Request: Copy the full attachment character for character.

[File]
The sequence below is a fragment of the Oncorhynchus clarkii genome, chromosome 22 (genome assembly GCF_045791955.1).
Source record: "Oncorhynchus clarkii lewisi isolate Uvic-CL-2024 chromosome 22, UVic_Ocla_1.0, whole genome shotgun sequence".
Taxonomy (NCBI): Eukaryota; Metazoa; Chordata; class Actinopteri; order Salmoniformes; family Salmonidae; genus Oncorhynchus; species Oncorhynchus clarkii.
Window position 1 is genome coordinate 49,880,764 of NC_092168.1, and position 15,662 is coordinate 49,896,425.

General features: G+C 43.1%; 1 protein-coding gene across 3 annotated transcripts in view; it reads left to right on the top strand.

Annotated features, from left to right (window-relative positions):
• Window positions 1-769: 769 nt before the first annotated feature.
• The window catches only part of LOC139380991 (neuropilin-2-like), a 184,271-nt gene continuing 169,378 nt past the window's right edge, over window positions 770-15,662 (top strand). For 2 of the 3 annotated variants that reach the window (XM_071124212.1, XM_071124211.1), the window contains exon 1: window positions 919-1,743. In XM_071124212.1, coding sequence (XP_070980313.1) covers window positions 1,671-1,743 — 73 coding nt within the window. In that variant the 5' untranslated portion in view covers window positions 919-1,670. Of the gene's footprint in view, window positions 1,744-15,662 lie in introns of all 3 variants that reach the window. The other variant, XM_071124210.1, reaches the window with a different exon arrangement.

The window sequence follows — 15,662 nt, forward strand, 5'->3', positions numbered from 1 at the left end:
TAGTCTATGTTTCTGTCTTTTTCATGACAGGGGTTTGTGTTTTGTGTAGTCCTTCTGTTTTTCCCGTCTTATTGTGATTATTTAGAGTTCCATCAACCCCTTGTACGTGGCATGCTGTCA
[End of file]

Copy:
The sequence below is a fragment of the Oncorhynchus clarkii genome, chromosome 22 (genome assembly GCF_045791955.1).
Source record: "Oncorhynchus clarkii lewisi isolate Uvic-CL-2024 chromosome 22, UVic_Ocla_1.0, whole genome shotgun sequence".
Taxonomy (NCBI): Eukaryota; Metazoa; Chordata; class Actinopteri; order Salmoniformes; family Salmonidae; genus Oncorhynchus; species Oncorhynchus clarkii.
Window position 1 is genome coordinate 49,880,764 of NC_092168.1, and position 15,662 is coordinate 49,896,425.

General features: G+C 43.1%; 1 protein-coding gene across 3 annotated transcripts in view; it reads left to right on the top strand.

Annotated features, from left to right (window-relative positions):
• Window positions 1-769: 769 nt before the first annotated feature.
• The window catches only part of LOC139380991 (neuropilin-2-like), a 184,271-nt gene continuing 169,378 nt past the window's right edge, over window positions 770-15,662 (top strand). For 2 of the 3 annotated variants that reach the window (XM_071124212.1, XM_071124211.1), the window contains exon 1: window positions 919-1,743. In XM_071124212.1, coding sequence (XP_070980313.1) covers window positions 1,671-1,743 — 73 coding nt within the window. In that variant the 5' untranslated portion in view covers window positions 919-1,670. Of the gene's footprint in view, window positions 1,744-15,662 lie in introns of all 3 variants that reach the window. The other variant, XM_071124210.1, reaches the window with a different exon arrangement.

The window sequence follows — 15,662 nt, forward strand, 5'->3', positions numbered from 1 at the left end:
TAGTCTATGTTTCTGTCTTTTTCATGACAGGGGTTTGTGTTTTGTGTAGTCCTTCTGTTTTTCCCGTCTTATTGTGATTATTTAGAGTTCCATCAACCCCTTGTACGTGGCATGCTGTCA